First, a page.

Skip to content

DOT to scrutinize Southwest after high rate of cancellations

Department says it will investigate the airline's compliance with its own customer service policies

“As we continue the work to recover our operation, we have made the decision to continue operating a reduced schedule by flying roughly one third of our schedule for the next several days,” Southwest said in a statement.
“As we continue the work to recover our operation, we have made the decision to continue operating a reduced schedule by flying roughly one third of our schedule for the next several days,” Southwest said in a statement. (Bill Clark/CQ Roll Call file photo)

The Transportation Department announced it will investigate Southwest Airlines’ onslaught of cancellations that stranded hundreds of travelers and their luggage at airports and wreaked havoc on holiday plans.

Although passengers were told to expect cancellations and delays after a weekend snowstorm swept through the country, Southwest canceled more than 70 percent of its flights on Monday and 60 percent on Tuesday, according to flight tracker FlightAware. Other airlines, including American, United, Delta and JetBlue, had only about a 2 percent cancellation rate by Tuesday.

The massive and disproportionate delays triggered scrutiny from the Transportation Department, which tweeted Monday night that the agency intends to “examine whether cancellations were controllable and if Southwest is complying with its customer service plan.”

“USDOT is concerned by Southwest’s unacceptable rate of cancellations and delays & reports of lack of prompt customer service,” the department tweeted.

Twitter has been flooded with tweets from Southwest passengers detailing ongoing flight delays, cancellations, baggage loss and more as the airline struggles to recoup from the weekend storm. Although airlines had canceled as many as 20 percent of flights over the weekend due to concerns about intense snowfall, Southwest appeared to be the only airline still struggling to keep flights on schedule.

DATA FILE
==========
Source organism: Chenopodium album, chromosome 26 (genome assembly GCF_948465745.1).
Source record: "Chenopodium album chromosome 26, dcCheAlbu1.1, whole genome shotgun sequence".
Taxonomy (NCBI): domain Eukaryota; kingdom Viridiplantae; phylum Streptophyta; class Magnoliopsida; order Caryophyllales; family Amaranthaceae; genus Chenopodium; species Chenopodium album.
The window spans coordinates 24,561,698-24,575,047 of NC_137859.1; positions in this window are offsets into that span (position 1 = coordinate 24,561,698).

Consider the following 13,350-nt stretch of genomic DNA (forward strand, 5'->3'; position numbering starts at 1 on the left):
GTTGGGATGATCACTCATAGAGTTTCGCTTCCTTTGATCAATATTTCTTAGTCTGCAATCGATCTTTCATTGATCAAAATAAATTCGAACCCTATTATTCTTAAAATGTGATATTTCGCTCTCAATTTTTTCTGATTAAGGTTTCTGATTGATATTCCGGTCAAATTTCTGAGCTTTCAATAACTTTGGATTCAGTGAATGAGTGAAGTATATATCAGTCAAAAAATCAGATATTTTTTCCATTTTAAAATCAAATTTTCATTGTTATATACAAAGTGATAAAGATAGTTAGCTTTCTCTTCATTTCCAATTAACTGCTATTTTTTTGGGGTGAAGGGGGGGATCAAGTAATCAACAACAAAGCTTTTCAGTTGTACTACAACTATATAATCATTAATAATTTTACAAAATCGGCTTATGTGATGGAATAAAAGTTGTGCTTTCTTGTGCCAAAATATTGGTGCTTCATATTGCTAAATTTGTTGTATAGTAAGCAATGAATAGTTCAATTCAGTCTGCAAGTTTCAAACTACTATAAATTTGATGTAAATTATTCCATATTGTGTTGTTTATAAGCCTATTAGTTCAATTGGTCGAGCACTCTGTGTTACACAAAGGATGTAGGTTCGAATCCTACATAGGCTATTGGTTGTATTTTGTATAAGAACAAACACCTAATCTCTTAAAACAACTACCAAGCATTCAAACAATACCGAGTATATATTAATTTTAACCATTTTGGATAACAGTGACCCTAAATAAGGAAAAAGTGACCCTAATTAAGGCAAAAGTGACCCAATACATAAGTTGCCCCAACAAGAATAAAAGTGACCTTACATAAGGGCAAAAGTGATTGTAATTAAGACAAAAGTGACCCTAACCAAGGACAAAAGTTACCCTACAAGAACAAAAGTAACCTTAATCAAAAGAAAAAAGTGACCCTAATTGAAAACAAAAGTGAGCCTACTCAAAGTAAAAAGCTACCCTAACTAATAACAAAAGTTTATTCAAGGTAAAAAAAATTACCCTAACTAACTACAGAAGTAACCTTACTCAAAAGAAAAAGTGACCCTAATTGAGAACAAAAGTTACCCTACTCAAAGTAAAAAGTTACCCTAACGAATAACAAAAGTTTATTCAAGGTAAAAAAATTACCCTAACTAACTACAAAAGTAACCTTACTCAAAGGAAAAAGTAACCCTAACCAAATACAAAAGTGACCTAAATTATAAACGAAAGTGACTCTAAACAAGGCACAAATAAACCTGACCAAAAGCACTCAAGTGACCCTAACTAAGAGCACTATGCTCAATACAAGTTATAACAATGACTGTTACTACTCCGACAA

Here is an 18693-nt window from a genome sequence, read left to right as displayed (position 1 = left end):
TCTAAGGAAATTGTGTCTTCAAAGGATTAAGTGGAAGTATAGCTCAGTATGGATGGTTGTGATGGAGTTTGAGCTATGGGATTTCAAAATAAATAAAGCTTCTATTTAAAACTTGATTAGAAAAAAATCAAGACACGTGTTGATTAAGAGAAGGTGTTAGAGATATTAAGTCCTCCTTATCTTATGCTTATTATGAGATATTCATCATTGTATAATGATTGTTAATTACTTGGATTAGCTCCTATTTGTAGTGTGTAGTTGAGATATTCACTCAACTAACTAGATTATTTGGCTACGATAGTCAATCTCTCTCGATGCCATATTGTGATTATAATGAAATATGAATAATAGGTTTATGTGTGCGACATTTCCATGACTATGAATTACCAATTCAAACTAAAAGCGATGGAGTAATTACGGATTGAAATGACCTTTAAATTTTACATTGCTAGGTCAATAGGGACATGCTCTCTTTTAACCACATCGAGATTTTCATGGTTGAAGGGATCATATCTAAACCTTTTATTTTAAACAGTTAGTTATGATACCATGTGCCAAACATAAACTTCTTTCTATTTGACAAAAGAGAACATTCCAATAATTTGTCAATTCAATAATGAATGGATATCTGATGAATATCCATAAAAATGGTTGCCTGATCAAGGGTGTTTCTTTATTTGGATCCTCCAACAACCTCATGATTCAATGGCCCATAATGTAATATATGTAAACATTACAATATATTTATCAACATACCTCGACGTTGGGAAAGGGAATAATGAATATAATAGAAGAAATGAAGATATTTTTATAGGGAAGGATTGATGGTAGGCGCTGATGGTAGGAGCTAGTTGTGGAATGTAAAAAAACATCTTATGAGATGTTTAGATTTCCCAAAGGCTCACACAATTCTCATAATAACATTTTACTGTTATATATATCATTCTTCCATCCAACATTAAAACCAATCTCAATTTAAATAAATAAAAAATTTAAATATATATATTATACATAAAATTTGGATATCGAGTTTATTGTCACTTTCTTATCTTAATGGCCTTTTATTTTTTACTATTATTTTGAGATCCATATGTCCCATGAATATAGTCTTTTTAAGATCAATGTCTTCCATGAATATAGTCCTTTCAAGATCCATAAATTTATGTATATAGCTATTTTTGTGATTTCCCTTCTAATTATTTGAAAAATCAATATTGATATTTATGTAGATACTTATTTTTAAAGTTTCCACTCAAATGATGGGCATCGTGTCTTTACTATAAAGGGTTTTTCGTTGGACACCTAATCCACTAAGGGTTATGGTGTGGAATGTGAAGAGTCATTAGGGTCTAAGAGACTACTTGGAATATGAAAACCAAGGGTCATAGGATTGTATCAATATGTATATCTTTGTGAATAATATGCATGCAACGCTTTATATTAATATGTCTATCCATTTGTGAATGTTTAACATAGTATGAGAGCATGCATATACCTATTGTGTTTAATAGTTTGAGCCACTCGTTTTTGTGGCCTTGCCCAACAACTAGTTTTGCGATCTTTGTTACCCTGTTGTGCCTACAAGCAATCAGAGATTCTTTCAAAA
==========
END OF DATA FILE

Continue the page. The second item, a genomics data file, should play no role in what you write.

One tweet shows hundreds of checked “stranded” bags lined up around baggage carousels in a Tampa, Fla., airport. The airline has reportedly been sending bags to their final destination even if the flight has been canceled. Another tweet noted Southwest’s check-in line in a Milwaukee airport, where one woman had been waiting for five hours. Another said she had been on hold with the airline’s customer service line for six hours.

Although some passengers have received vouchers for their canceled flights, other passengers have claimed they have not been offered any compensation or vouchers. Southwest’s customer service plan details that the airline will offer meal vouchers for flight delays for over three hours that are in the airline’s control. For delays not in its control, “we will rebook you on the next available Southwest flight … at no additional cost” or refund the ticket.

Southwest has in part been blaming the weekend storm for its cancellations, which might characterize some flight issues as “out of its control.” But passengers have complained that flight crews have not shown up to their rebooked flights, which could constitute a situation in the airline’s control.

Southwest said in a statement Monday that it was “fully staffed and prepared for the approaching holiday weekend when the severe weather swept across the continent,” adding that “these operational conditions forced daily changes to our flight schedule at a volume and magnitude that still has the tools our teams use to recover the airline operating at capacity.”

“As we continue the work to recover our operation, we have made the decision to continue operating a reduced schedule by flying roughly one-third of our schedule for the next several days,” it continued. “With no concern higher than ultimate safety, the people of Southwest share a goal to take care of each and every Customer. We recognize falling short and sincerely apologize.”

Recent Stories

Piecemeal supplemental spending plan emerges in House

White House issues worker protections for pregnancy termination

Senate leaders seek quick action on key surveillance authority

Officials search for offshore wind radar interference fix

McCarthy gavel investigation ends without a bang

Rep. Tom Cole seeks to limit earmark-driven political headaches